Synthetic speech generated from brain recordings
Publication/Creation DateApril 25 2019
DescriptionAssistive devices can enable people with paralysis to type sentences letter by letter at up to 10 words per minute but that's a far cry from everyday conversations which take place at about 150 words per minute.
New research from UC San Francisco shows it's possible to generate synthesized speech directly from brain signals. Speech is complex. Bain signals precisely coordinate nearly 100 muscles to move the lips, jaw, tongue, and larynx, shaping our breath into sounds that form our words and sentences.
In the UCSF study, volunteer participants being treated for epilepsy read sentences aloud while electrodes placed on the surface of their brains measured the resulting signals. Computational models based on that data enabled the researchers to decode how activity patterns in the brain's speech centers contribute to particular movements of the vocal tract. These simulated vocal tract movements were transformed into sounds to generate intelligible synthesized speech.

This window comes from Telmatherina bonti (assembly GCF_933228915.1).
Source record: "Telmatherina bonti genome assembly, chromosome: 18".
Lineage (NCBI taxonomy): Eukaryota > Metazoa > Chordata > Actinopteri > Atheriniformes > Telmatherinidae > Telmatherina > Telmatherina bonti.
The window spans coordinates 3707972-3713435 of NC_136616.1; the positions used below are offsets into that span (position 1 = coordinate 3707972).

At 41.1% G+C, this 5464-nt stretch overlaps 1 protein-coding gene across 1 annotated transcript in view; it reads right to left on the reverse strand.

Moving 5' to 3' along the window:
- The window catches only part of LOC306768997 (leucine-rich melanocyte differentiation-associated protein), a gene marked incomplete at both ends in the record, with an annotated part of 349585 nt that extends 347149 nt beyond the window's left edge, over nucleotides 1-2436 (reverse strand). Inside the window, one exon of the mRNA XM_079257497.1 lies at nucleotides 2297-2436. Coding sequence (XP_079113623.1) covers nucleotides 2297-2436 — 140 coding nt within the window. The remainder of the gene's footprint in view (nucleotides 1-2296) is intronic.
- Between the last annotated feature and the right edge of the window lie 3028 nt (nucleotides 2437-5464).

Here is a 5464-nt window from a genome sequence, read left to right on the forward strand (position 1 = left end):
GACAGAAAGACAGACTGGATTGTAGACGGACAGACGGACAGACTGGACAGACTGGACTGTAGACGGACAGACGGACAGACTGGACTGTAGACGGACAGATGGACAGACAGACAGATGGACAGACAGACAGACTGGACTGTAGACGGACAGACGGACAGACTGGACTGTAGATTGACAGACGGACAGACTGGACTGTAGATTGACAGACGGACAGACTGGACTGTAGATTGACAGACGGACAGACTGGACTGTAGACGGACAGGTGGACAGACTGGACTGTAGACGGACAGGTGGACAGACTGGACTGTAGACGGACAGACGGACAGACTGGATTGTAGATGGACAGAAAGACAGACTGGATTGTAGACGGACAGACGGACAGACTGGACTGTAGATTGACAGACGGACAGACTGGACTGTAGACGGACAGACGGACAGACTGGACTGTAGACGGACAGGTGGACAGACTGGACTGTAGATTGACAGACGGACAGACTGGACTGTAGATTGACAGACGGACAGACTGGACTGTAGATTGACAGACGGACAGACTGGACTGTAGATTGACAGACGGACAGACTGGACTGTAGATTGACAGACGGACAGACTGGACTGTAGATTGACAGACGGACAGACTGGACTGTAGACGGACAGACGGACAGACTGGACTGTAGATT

, Brain Function
, Amyotrophic Lateral Sclerosis (ALS)
Date archivedApril 25 2019
Last editedOctober 7 2019